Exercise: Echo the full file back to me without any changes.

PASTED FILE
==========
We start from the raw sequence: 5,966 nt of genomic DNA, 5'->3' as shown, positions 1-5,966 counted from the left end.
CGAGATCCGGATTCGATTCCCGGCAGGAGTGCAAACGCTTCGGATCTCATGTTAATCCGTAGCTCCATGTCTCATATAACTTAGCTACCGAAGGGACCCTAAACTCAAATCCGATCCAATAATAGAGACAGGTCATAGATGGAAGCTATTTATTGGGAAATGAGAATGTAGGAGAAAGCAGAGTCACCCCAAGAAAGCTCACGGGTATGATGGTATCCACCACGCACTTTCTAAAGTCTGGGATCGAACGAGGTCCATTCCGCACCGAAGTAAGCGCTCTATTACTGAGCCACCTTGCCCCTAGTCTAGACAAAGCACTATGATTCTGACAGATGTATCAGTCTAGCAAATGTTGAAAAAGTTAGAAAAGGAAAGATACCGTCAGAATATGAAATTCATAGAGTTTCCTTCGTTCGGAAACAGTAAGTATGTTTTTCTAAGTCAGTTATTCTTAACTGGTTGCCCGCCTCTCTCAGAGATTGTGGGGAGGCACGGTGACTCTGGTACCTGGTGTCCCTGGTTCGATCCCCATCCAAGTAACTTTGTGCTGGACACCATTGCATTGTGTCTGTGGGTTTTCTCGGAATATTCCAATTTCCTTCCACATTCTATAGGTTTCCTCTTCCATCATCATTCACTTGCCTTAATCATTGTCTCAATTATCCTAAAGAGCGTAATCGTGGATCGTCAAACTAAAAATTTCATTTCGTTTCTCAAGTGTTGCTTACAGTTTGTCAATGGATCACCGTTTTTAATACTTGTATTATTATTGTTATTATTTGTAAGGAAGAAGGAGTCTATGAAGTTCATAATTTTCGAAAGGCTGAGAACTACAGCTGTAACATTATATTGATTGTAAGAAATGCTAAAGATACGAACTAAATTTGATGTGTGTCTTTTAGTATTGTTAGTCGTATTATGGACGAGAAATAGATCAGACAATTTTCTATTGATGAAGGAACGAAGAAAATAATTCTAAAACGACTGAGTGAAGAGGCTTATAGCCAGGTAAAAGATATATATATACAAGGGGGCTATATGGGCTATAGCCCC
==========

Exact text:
We start from the raw sequence: 5,966 nt of genomic DNA, 5'->3' as shown, positions 1-5,966 counted from the left end.
CGAGATCCGGATTCGATTCCCGGCAGGAGTGCAAACGCTTCGGATCTCATGTTAATCCGTAGCTCCATGTCTCATATAACTTAGCTACCGAAGGGACCCTAAACTCAAATCCGATCCAATAATAGAGACAGGTCATAGATGGAAGCTATTTATTGGGAAATGAGAATGTAGGAGAAAGCAGAGTCACCCCAAGAAAGCTCACGGGTATGATGGTATCCACCACGCACTTTCTAAAGTCTGGGATCGAACGAGGTCCATTCCGCACCGAAGTAAGCGCTCTATTACTGAGCCACCTTGCCCCTAGTCTAGACAAAGCACTATGATTCTGACAGATGTATCAGTCTAGCAAATGTTGAAAAAGTTAGAAAAGGAAAGATACCGTCAGAATATGAAATTCATAGAGTTTCCTTCGTTCGGAAACAGTAAGTATGTTTTTCTAAGTCAGTTATTCTTAACTGGTTGCCCGCCTCTCTCAGAGATTGTGGGGAGGCACGGTGACTCTGGTACCTGGTGTCCCTGGTTCGATCCCCATCCAAGTAACTTTGTGCTGGACACCATTGCATTGTGTCTGTGGGTTTTCTCGGAATATTCCAATTTCCTTCCACATTCTATAGGTTTCCTCTTCCATCATCATTCACTTGCCTTAATCATTGTCTCAATTATCCTAAAGAGCGTAATCGTGGATCGTCAAACTAAAAATTTCATTTCGTTTCTCAAGTGTTGCTTACAGTTTGTCAATGGATCACCGTTTTTAATACTTGTATTATTATTGTTATTATTTGTAAGGAAGAAGGAGTCTATGAAGTTCATAATTTTCGAAAGGCTGAGAACTACAGCTGTAACATTATATTGATTGTAAGAAATGCTAAAGATACGAACTAAATTTGATGTGTGTCTTTTAGTATTGTTAGTCGTATTATGGACGAGAAATAGATCAGACAATTTTCTATTGATGAAGGAACGAAGAAAATAATTCTAAAACGACTGAGTGAAGAGGCTTATAGCCAGGTAAAAGATATATATATACAAGGGGGCTATATGGGCTATAGCCCC